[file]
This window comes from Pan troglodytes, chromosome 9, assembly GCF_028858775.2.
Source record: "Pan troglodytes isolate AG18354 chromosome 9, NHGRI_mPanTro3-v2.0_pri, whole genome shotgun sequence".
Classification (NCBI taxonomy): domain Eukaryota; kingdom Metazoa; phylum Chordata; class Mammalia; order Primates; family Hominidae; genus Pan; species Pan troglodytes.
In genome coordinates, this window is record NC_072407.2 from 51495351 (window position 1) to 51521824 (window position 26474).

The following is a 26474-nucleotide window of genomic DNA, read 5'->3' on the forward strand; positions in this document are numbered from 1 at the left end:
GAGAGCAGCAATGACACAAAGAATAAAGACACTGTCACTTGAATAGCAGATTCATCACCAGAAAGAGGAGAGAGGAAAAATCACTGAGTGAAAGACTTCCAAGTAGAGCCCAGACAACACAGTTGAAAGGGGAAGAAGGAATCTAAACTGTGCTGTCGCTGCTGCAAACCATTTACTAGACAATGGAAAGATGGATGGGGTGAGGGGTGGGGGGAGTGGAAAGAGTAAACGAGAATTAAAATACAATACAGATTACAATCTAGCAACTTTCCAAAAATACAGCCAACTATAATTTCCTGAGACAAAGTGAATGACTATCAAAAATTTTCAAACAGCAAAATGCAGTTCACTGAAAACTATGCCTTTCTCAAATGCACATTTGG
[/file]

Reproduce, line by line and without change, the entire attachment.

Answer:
This window comes from Pan troglodytes, chromosome 9, assembly GCF_028858775.2.
Source record: "Pan troglodytes isolate AG18354 chromosome 9, NHGRI_mPanTro3-v2.0_pri, whole genome shotgun sequence".
Classification (NCBI taxonomy): domain Eukaryota; kingdom Metazoa; phylum Chordata; class Mammalia; order Primates; family Hominidae; genus Pan; species Pan troglodytes.
In genome coordinates, this window is record NC_072407.2 from 51495351 (window position 1) to 51521824 (window position 26474).

The following is a 26474-nucleotide window of genomic DNA, read 5'->3' on the forward strand; positions in this document are numbered from 1 at the left end:
GAGAGCAGCAATGACACAAAGAATAAAGACACTGTCACTTGAATAGCAGATTCATCACCAGAAAGAGGAGAGAGGAAAAATCACTGAGTGAAAGACTTCCAAGTAGAGCCCAGACAACACAGTTGAAAGGGGAAGAAGGAATCTAAACTGTGCTGTCGCTGCTGCAAACCATTTACTAGACAATGGAAAGATGGATGGGGTGAGGGGTGGGGGGAGTGGAAAGAGTAAACGAGAATTAAAATACAATACAGATTACAATCTAGCAACTTTCCAAAAATACAGCCAACTATAATTTCCTGAGACAAAGTGAATGACTATCAAAAATTTTCAAACAGCAAAATGCAGTTCACTGAAAACTATGCCTTTCTCAAATGCACATTTGG